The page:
Tan Cheng Hoe: Sacrifices needed to lift Malaysia from “lowest point”
Tan was the fan favourite to become Harimau Malaya coach when Nelo Vingada resigned on Wednesday, having lost six of his seven matches in charge.
Frankly I was shocked because I never expected it. It’s a big task and will be a challenge for me
The FAM swiftly appointed Tan, who was Vingada’s assistant, on Thursday and he will now be entrusted to chart Malaysia’s future in international football.
“It’s a great honour to be Malaysia head coach and I thank FAM president Tunku Ismail Sultan Ibrahim for having faith in me,” Tan told FourFourTwo.
“Frankly I was shocked because I never expected it. It’s a big task and will be a challenge for me. Malaysia are also at their lowest point in international football.
“I hope I get the support of everyone and be given the time, which is crucial in making the change for the long-term.”
The 49-year-old Tan is well aware of the challenges ahead, but he also knows what is needed to achieve success with the national team.
Tan was K. Rajagobal’s assistant during Malaysia’s successful period when they won the 2009 SEA Games and 2010 AFF Suzuki Cup. Both were historic moments as Malaysia had not won the Games since 1989 and had never won the latter.
The biggest question mark on Tan has been whether he has the charisma for the top job
The pair were Malaysia’s longest serving in the dugout and surely Tan would have learned more than a thing or two from Rajagobal, who is among the best coaches the country has produced.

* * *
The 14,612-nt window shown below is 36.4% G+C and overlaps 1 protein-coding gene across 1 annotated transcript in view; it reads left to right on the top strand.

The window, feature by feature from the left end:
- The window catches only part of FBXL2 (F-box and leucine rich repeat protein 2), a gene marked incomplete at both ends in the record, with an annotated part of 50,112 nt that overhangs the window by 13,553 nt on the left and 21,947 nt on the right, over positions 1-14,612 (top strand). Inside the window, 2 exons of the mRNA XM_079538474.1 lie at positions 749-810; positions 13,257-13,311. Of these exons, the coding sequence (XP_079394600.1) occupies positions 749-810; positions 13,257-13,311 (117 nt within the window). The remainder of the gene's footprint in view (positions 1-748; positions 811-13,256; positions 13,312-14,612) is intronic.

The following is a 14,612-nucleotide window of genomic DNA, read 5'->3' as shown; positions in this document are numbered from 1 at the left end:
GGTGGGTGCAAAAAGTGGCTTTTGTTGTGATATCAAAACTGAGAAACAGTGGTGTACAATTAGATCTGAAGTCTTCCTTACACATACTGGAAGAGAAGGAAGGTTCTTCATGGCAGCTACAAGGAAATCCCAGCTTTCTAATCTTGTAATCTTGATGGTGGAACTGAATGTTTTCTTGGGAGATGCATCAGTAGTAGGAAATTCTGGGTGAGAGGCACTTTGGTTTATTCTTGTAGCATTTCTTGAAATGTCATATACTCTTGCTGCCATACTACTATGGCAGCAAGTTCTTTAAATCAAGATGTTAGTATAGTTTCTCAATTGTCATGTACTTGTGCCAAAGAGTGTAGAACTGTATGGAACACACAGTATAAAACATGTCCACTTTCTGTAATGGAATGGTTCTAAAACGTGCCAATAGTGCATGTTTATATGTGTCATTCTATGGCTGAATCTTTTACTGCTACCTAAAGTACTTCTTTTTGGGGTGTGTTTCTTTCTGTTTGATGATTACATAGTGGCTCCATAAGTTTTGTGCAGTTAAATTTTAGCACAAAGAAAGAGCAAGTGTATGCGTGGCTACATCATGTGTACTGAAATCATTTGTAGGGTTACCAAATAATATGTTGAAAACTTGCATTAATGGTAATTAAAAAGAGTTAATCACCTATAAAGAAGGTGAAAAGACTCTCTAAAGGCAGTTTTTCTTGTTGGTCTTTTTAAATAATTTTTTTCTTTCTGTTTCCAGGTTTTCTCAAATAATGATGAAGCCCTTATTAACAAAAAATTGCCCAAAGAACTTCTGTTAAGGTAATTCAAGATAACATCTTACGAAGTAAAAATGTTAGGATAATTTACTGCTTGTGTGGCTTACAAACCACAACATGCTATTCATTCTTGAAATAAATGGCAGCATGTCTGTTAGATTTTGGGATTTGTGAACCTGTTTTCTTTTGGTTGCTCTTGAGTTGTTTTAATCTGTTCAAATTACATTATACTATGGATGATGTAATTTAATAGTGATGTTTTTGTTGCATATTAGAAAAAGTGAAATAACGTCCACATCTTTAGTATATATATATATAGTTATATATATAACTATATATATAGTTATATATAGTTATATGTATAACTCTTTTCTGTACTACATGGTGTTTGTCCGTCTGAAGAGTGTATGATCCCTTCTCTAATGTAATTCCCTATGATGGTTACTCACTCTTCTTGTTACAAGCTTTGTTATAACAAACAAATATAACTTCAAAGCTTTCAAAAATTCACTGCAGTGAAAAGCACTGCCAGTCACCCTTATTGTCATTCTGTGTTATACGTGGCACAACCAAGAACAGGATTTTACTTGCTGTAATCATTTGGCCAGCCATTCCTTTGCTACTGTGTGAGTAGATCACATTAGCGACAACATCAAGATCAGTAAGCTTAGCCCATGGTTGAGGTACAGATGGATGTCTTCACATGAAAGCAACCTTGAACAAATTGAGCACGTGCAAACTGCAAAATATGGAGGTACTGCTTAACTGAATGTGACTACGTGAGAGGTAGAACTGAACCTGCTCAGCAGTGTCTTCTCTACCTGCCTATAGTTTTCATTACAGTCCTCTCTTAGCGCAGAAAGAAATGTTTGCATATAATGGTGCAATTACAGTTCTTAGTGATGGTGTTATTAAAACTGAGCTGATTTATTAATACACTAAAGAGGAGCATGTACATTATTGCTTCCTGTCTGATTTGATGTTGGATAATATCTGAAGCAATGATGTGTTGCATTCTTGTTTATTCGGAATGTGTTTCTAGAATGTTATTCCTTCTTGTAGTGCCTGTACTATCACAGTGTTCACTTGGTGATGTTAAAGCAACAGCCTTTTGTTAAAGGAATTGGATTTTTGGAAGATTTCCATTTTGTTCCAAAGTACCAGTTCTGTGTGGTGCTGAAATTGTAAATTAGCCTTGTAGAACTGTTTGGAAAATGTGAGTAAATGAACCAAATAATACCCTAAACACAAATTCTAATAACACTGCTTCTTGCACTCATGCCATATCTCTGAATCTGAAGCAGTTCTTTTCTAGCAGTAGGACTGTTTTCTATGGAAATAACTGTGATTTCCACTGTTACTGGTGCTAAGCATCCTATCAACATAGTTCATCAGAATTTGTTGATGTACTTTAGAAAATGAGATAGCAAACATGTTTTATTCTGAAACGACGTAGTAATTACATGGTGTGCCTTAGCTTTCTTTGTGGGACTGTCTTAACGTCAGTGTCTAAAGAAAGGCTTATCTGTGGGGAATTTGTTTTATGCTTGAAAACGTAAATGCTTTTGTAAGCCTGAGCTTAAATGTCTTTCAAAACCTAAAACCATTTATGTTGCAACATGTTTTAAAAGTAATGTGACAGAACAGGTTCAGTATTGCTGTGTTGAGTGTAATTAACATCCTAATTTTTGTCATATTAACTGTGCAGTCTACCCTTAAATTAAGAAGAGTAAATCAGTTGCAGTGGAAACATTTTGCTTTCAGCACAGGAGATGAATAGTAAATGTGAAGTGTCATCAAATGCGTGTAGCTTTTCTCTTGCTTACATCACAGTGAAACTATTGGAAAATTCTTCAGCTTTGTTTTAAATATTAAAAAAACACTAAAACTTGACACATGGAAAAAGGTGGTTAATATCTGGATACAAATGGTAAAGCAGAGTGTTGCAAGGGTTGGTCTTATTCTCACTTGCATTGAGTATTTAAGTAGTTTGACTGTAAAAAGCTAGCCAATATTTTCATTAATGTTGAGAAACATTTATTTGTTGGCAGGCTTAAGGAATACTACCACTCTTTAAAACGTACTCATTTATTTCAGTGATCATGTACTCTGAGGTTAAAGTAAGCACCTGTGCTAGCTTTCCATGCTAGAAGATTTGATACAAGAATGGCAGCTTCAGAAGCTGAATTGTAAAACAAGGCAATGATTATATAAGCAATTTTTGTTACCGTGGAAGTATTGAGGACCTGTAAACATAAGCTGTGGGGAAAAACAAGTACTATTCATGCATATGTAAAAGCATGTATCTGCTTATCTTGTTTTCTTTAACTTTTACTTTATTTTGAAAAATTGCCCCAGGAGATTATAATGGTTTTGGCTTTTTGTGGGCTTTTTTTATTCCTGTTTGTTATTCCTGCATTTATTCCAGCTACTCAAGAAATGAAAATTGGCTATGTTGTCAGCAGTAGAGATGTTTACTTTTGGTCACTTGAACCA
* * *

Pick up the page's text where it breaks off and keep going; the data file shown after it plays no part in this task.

The biggest question mark on Tan has been whether he has the charisma for the top job, but his Kedah outing prior to rejoining the FAM in 2017 suggests otherwise.
The following year, they came third in the top flight and won the Malaysia Cup.
Kedah won the 2017 FA Cup a month after he left them but it was all Tan’s hard work of getting the team together and through the earlier rounds. Kedah were playing the best football at the start of the year.
Everyone must be willing to make sacrifices and have the desire to play for the country
Tan was quick to dismiss expectations that those Kedah fortunes and style of play could be transferred to the national team because it was different ball game altogether.
Yet that is where he aspires to take Malaysia.
“It’s not an easy task and will take time to replicate something similar for the national team. International football is different from the domestic league.
“As coach I want to give confidence to the players. Everyone must be willing to make sacrifices and have the desire to play for the country.
“We need players that want to play and a winning mentality should be instilled too. Things can be done. I am looking to draw my experience from my time as assistant and get things going,” said Tan.
Tan is aware of calls to inject more youngsters in the squad and he pointed to the Malaysia Under-22 players that have already been given a taste of the senior set-up.
TAKE A LOOK BACK
Malaysia’s age-group teams have a busy year ahead in 2018 as they have qualified for AFC’s Under-16, Under-19 and Under-23 Championships.
Tan will be keeping tabs on the youngsters but admits that he will discuss the matter with Tunku Ismail before deciding what approach would be taken.
Malaysia’s only competition in 2018 is the Suzuki Cup at the end of the year, with the 2023 Asian Cup qualifiers – which commence in 2019 – perhaps a more important period to focus on.
“The Under-23 and Under-19 teams will get good exposure by playing with some of the best teams in Asia next year and I hope these players gain more experience from it,” said Tan.
“I will discuss things with Tunku Ismail in the near future to get a clearer picture of the direction of the national team.”